Upper Valley residents in search of a physical challenge paired with a meaningful cause have, for years, relied on The Prouty to fulfill both. As we approach another Prouty event, the 41st annual, area roads are busy hosting cyclists training for Prouty weekend. Norwich is always well represented with Prouty participants cycling, walking, golfing, rowing to raise money for cancer research.
Norwich resident Stuart Richards is one example of a longtime Prouty veteran who has logged many tough miles on his bike raising money for the annual event.
“My participation goes back to 1986 when I rode my first Prouty Century Ride (the 100-mile course). The weather was difficult that day with temps and humidity in the mid to high nineties. This was a tough initiation to a wonderful event. It was a wonderful experience riding with so many like-minded people. Since then, I’ve ridden a number of centuries as well as quite a number of 50-mile and 25-mile events.”
Much has changed since that first Prouty experience, says Richards. “If I remember correctly, there were a few hundred riders, not the thousands of participants we see today, and I don’t recall that you could participate in ways other than riding your bike.”
The various challenges encountered while riding over the years always keeps cyclists and organizers prepared for the inevitable miscues.
“Many years since that first century riders, I remember additional centuries, 75-milers, 50-milers and 25-milers. Other years I remember one of my friends riding too close, grazing my back wheel, going down hard and needing medical assistance. Then there were the unplanned flat tires and mechanical problems that Prouty volunteers were so wonderful in fixing,” recalls Richards.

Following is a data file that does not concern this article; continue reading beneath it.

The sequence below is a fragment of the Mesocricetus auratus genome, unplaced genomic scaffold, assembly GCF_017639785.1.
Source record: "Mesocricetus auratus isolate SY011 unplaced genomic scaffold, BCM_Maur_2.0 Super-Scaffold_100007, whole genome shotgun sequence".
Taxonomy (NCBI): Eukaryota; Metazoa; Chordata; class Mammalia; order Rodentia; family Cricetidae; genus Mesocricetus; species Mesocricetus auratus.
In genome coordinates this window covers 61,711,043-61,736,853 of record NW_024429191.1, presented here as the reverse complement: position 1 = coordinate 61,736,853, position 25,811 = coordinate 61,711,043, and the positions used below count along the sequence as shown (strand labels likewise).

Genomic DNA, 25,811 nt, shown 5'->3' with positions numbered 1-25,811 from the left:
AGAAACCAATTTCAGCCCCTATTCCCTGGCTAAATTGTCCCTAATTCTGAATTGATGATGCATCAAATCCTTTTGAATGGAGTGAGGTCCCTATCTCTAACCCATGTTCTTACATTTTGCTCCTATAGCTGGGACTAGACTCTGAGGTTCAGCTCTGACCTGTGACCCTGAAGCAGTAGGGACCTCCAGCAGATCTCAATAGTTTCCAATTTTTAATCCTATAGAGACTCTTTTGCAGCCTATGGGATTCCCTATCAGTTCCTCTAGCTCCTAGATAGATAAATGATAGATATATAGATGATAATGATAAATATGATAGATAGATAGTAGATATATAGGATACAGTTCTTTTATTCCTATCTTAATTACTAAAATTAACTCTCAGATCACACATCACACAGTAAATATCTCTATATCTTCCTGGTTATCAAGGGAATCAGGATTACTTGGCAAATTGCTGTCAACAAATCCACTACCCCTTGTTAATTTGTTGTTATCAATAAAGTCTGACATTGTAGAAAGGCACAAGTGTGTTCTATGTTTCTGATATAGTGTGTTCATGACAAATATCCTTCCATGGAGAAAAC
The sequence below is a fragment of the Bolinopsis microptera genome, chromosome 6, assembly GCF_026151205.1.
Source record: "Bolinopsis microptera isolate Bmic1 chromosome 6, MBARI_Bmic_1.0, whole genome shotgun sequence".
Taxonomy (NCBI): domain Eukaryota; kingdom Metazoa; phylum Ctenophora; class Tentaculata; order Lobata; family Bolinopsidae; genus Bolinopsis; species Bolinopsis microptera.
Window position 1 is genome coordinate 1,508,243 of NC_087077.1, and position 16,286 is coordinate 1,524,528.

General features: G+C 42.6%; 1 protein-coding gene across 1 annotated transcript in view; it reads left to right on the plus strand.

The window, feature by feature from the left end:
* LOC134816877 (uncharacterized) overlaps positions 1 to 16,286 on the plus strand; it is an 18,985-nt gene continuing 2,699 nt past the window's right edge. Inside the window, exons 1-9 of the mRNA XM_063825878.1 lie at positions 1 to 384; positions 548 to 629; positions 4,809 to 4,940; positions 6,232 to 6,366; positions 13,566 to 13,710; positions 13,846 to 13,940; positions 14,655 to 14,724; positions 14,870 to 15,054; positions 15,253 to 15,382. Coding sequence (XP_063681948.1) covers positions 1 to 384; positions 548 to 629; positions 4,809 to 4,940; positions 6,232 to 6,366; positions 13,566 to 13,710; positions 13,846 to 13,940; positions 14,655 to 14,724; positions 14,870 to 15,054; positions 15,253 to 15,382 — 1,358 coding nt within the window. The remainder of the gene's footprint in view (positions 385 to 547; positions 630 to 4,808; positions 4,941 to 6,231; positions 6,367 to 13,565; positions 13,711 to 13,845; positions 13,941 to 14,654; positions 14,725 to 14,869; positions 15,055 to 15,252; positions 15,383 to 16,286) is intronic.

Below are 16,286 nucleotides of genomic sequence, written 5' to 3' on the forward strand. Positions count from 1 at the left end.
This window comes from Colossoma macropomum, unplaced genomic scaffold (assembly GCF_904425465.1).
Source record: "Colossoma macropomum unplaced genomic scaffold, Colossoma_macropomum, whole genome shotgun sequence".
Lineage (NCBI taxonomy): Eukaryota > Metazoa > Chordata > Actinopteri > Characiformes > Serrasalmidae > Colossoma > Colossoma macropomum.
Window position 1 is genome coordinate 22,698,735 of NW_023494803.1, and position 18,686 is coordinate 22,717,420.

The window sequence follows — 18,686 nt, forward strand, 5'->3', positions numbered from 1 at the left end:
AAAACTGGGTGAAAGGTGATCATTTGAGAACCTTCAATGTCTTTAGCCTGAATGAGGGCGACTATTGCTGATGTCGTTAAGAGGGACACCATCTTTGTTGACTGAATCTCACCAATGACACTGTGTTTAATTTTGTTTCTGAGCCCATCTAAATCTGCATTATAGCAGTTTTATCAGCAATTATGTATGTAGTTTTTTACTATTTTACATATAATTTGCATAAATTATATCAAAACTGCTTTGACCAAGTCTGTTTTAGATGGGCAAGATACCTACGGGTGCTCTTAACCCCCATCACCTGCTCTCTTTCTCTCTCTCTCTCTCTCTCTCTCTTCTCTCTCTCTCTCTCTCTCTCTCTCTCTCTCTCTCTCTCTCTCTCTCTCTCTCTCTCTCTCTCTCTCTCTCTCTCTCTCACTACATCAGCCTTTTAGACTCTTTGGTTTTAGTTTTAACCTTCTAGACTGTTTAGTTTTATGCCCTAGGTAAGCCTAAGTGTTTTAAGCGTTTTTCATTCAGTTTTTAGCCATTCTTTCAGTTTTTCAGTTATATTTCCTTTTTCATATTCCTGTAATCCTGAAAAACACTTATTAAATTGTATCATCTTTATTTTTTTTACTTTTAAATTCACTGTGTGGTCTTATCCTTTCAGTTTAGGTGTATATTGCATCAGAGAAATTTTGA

To keep mechanical issues to a minimum, Prouty volunteers in repair vehicles are very evident on the cycling routes, fixing bikes when needed.
“The many people who participate and selflessly contribute in making the Prouty the meaningful and terrific event that it is,” says Richards.
Those people – the volunteers, sponsors, participants, and the organizers of The Prouty – give the event a feeling of goodwill and camaraderie few other events can match.
“Over the years, the Prouty has become an event for thousands of participants who are coming from near and far,” says Richards. “My family and friends participate as many times as we possibly can to support a cause that hopefully may bring Dartmouth Health closer to the breakthroughs that we’ve all been hoping for. When I ride with my wife, my son, daughter-in-law, grandchildren and friends there is such a feel-good feeling that we share that we will always continue to support this noble effort.”
These feelings of goodwill, determination, togetherness, and positivity felt at The Prouty all result from the cause – the reason so many come together – the fight against cancer.
“The ravages and heartache that individuals and families suffer from cancer are well-known,” says Richards. “Anyone who has had cancer or had someone who is near and dear to them know what I’m talking about, and that’s most of us. Chemotherapy is no joke. It may prolong your life but there are severe consequences. And it doesn’t matter whether it’s breast cancer, prostate cancer, leukemia, lung, ovarian or any of the many other forms of cancer.”
Playing a part in this fight, by raising money for research and patient services, gives a sense of well-being and hope to all involved.
“We all can play a part in participating in trying to find better treatments and cures for this terrible disease,” says Richards. “I very much look forward to riding again and playing my small part in trying to help. This year my grand-children may ride with me. I know that many of you out there will be joining me and I look forward to seeing you.” n
This year’s Prouty event takes place on July 8 and 9, with the starting point and festivities once again held at the Richmond School in Hanover.
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